Police in Bangladesh's capital used tear gas, rubber bullets and batons yesterday to disperse thousands of stone-throwing protesters demanding electoral reforms and postponed elections, witnesses and news reports said.
The clashes left at least 300 people injured, including several policemen, in Dhaka and adjoining areas, the United News of Bangladesh news agency reported. Police officials declined to comment on the injuries.
The violence came on the second day of a crippling three-day nationwide transportation blockade, imposed by a 19-party alliance led by former Prime Minister Sheikh Hasina.
The alliance has claimed that the voters' list for the January 22 election has flaws including fake names. The group wants the poll delayed until a problem-free list is available.
In an effort to force its demands, the alliance said it planned to keep blocking roads, railways and river routes on Tuesday to isolate Dhaka from the rest of the country.
But the country's interim leader, President Iajuddin Ahmed, has said he could not change the constitutionally mandated voting date. The Election Commission agreed.
"We must hold the polls on schedule to meet constitutional obligations," Acting Chief Election Commissioner Mahfuzur Rahman told reporters.
Under the constitution, the interim government must hold the election within 90 days from Oct. 29, the day it took office because former Prime Minister Khaleda Zia's five-year term expired.
Meanwhile, US Ambassador Patricia Butenis on Monday urged the country's leaders to try to find a solution to the impasse.
"We have difficulty finding an one-side election credible," Butenis told reporters after meeting former military ruler Hussain Muhammad Ershad, whose Jatiya Party belongs to Hasina's alliance.
On Monday, protesters halted trains by sitting on railroad tracks in several places outside Dhaka, railway officials said on condition of anonymity because they are not permitted to speak to the media.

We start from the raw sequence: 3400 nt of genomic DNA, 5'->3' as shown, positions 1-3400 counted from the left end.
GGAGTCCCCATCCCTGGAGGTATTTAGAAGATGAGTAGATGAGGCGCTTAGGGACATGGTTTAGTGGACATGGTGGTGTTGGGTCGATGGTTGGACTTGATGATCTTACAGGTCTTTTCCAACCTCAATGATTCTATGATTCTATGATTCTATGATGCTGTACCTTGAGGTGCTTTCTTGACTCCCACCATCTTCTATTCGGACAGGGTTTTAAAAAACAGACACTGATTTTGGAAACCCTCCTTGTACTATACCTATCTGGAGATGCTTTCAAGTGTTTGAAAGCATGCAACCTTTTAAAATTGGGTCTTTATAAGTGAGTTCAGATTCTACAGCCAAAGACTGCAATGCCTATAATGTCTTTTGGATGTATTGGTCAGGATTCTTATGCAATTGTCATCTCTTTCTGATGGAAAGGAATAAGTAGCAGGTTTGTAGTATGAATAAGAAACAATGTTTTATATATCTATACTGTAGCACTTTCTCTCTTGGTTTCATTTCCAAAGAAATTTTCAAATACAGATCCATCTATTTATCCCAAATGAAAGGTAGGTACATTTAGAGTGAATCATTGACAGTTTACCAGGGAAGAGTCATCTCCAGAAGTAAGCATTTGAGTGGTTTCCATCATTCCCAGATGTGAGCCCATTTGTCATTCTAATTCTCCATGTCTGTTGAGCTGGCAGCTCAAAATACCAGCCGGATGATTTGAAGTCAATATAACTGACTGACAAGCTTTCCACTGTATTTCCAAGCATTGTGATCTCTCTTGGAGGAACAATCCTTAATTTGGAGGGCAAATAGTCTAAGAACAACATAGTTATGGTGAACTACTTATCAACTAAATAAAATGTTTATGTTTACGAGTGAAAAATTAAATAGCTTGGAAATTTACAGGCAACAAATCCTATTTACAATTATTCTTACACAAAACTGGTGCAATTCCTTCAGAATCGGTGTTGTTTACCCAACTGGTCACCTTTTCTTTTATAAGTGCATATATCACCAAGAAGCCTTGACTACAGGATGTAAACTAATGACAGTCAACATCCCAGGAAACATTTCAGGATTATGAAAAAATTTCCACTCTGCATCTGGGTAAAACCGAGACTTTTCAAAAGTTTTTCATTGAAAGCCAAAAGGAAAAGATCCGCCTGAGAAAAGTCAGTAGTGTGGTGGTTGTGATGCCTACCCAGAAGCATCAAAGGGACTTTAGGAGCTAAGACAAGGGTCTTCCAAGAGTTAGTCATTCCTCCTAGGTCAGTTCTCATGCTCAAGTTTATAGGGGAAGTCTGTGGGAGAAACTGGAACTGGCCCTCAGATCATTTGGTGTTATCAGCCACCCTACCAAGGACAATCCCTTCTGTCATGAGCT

In central Dhaka about 5,000 protesters tried to overrun barbed-wire barricades manned by police, triggering clashes that left several people injured.
In the congested old part of the city, police used rubber bullets to disperse stone-throwing protesters who detonated several homemade bombs, Channel-I television reported.
Streets were empty on Monday apart from a few buses, three-wheel taxis and rickshaws that had defied the blockade, providing the only transport for the capital's 10 million residents. Schools and businesses were closed.
Clashes between alliance supporters and security forces also were reported in other parts of Dhaka and its outskirts, where dozens were wounded and several activists were arrested, news reports said.
Protesters doused a parked bus with petrol and then set it on fire, and damaged several other vehicles in the industrial town of Savar just outside Dhaka, the TV channel said.
In Keraniganj, troops were called in to patrol the streets after activists clashed with police and paramilitary forces, injuring dozens, including two policemen, the United News of Bangladesh news agency said.
At least 100 people, including police, were injured in similar clashes across the capital city on Sunday, the first day of protests that cut the city off from rest of the country, Dhaka newspapers reported.
On Sunday, police used batons, tear gas and rubber bullets on stick-wielding, stone-throwing demonstrators.
About 12,000 security forces patrolled Dhaka's streets amid fears of a repeat in violence that has marred previous political protests and left at least 34 dead since October.Reuse content